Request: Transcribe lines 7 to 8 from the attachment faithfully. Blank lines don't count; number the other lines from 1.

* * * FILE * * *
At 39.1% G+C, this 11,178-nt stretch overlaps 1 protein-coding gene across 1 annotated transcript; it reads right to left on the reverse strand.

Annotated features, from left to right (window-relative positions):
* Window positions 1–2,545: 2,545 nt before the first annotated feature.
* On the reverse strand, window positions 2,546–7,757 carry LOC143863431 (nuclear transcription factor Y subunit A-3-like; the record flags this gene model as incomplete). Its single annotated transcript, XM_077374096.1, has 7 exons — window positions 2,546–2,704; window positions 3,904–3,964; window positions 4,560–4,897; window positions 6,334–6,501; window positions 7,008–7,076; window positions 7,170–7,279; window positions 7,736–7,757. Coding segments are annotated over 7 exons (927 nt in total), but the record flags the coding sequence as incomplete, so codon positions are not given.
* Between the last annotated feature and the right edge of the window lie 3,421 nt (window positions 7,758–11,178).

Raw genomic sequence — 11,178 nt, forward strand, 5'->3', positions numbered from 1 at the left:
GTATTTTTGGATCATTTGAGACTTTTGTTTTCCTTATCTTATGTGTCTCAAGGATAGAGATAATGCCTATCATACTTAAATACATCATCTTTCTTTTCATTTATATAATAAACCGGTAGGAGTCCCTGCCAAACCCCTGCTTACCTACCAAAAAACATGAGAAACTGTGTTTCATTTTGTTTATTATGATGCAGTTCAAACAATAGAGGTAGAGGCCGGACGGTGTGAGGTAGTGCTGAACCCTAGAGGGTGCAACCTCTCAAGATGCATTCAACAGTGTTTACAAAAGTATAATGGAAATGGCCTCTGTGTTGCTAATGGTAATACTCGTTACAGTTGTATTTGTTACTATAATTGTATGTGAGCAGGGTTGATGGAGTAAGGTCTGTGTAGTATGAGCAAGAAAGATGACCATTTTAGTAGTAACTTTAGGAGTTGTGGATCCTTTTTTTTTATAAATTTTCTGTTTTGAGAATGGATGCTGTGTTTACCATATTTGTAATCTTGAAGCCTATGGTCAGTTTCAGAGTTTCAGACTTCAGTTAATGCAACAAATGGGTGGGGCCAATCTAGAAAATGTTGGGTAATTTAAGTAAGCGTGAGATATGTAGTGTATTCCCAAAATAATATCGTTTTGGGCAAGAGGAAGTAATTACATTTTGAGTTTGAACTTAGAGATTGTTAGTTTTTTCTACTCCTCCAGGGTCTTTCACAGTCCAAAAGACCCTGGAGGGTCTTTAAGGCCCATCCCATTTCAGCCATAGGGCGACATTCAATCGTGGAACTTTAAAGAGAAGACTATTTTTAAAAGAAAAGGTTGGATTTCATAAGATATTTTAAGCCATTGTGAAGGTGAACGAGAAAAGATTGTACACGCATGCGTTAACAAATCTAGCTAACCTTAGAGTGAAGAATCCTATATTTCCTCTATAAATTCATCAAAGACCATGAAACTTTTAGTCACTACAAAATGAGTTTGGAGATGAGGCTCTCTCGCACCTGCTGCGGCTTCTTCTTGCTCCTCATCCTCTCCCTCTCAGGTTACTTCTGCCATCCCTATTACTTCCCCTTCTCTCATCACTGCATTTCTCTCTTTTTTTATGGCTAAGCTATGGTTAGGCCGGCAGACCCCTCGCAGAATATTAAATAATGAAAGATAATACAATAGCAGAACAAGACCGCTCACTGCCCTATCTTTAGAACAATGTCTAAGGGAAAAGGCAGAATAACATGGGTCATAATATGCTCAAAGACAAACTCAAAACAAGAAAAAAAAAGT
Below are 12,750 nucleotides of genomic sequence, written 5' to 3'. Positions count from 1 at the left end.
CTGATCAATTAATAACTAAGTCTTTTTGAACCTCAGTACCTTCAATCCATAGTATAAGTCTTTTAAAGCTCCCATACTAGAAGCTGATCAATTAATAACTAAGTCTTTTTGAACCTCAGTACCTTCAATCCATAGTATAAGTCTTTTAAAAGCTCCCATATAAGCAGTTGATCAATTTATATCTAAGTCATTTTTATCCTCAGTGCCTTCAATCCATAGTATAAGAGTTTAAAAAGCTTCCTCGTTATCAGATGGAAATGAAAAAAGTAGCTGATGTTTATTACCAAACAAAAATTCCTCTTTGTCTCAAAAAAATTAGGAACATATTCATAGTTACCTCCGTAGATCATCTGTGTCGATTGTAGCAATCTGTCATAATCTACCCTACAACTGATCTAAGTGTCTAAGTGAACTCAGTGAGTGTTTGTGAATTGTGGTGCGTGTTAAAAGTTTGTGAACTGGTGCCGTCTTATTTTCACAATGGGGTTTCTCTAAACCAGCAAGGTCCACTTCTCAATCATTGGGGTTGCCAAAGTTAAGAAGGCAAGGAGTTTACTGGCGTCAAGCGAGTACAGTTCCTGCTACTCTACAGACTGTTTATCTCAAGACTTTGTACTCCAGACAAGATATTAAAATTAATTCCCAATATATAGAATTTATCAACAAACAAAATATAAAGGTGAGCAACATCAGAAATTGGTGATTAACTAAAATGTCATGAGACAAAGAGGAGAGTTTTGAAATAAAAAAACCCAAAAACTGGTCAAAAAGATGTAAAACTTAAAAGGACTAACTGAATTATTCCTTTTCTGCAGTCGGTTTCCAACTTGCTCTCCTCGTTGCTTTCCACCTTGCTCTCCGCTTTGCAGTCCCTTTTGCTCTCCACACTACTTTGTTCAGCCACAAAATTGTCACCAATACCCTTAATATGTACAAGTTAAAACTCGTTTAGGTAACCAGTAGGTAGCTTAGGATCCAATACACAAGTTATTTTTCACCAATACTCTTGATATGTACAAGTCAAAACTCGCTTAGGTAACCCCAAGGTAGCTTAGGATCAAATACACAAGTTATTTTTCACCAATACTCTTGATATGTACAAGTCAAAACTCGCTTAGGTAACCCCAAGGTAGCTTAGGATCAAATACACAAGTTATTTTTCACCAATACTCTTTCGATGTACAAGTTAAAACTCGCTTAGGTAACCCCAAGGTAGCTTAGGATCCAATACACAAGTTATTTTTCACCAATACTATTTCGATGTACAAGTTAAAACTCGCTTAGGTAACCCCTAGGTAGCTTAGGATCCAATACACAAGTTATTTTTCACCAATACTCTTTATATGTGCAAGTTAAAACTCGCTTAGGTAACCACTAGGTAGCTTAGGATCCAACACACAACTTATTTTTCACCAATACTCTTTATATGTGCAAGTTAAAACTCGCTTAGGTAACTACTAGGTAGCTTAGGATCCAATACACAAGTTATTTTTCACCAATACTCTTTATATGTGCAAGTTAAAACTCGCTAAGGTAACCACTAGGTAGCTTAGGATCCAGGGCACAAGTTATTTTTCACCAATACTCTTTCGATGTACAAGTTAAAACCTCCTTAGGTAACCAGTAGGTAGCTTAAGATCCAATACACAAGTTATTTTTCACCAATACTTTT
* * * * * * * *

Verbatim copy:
GTATTTTTGGATCATTTGAGACTTTTGTTTTCCTTATCTTATGTGTCTCAAGGATAGAGATAATGCCTATCATACTTAAATACATCATCTTTCTTTTCATTTATATAATAAACCGGTAGGAGTCCCTGCCAAACCCCTGCTTACCTACCAAAAAACATGAGAAACTGTGTTTCATTTTGTTTATTATGATGCAGTTCAAACAATAGAGGTAGAGGCCGGACGGTGTGAGGTAGTGCTGAACCCTAGAGGGTGCAACCTCTCAAGATGCATTCAACAGTGTTTACAAAAGTATAATGGAAATGGCCTCTGTGTTGCTAATGGTAATACTCGTTACAGTTGTATTTGTTACTATAATTGTATGTGAGCAGGGTTGATGGAGTAAGGTCTGTGTAGTATGAGCAAGAAAGATGACCATTTTAGTAGTAACTTTAGGAGTTGTGGATCCTTTTTTTTTATAAATTTTCTGTTTTGAGAATGGATGCTGTGTTTACCATATTTGTAATCTTGAAGCCTATGGTCAGTTTCAGAGTTTCAGACTTCAGTTAATGCAACAAATGGGTGGGGCCAATCTAGAAAATGTTGGGTAATTTAAGTAAGCGTGAGATATGTAGTGTATTCCCAAAATAATATCGTTTTGGGCAAGAGGAAGTAATTACATTTTGAGTTTGAACTTAGAGATTGTTAGTTTTTTCTACTCCTCCAGGGTCTTTCACAGTCCAAAAGACCCTGGAGGGTCTTTAAGGCCCATCCCATTTCAGCCATAGGGCGACATTCAATCGTGGAACTTTAAAGAGAAGACTATTTTTAAAAGAAAAGGTTGGATTTCATAAGATATTTTAAGCCATTGTGAAGGTGAACGAGAAAAGATTGTACACGCATGCGTTAACAAATCTAGCTAACCTTAGAGTGAAGAATCCTATATTTCCTCTATAAATTCATCAAAGACCATGAAACTTTTAGTCACTACAAAATGAGTTTGGAGATGAGGCTCTCTCGCACCTGCTGCGGCTTCTTCTTGCTCCTCATCCTCTCCCTCTCAGGTTACTTCTGCCATCCCTATTACTTCCCCTTCTCTCATCACTGCATTTCTCTCTTTTTTTATGGCTAAGCTATGGTTAGGCCGGCAGACCCCTCGCAGAATATTAAATAATGAAAGATAATACAATAGCAGAACAAGACCGCTCACTGCCCTATCTTTAGAACAATGTCTAAGGGAAAAGGCAGAATAACATGGGTCATAATATGCTCAAAGACAAACTCAAAACAAGAAAAAAAAAGT
Below are 12,750 nucleotides of genomic sequence, written 5' to 3'. Positions count from 1 at the left end.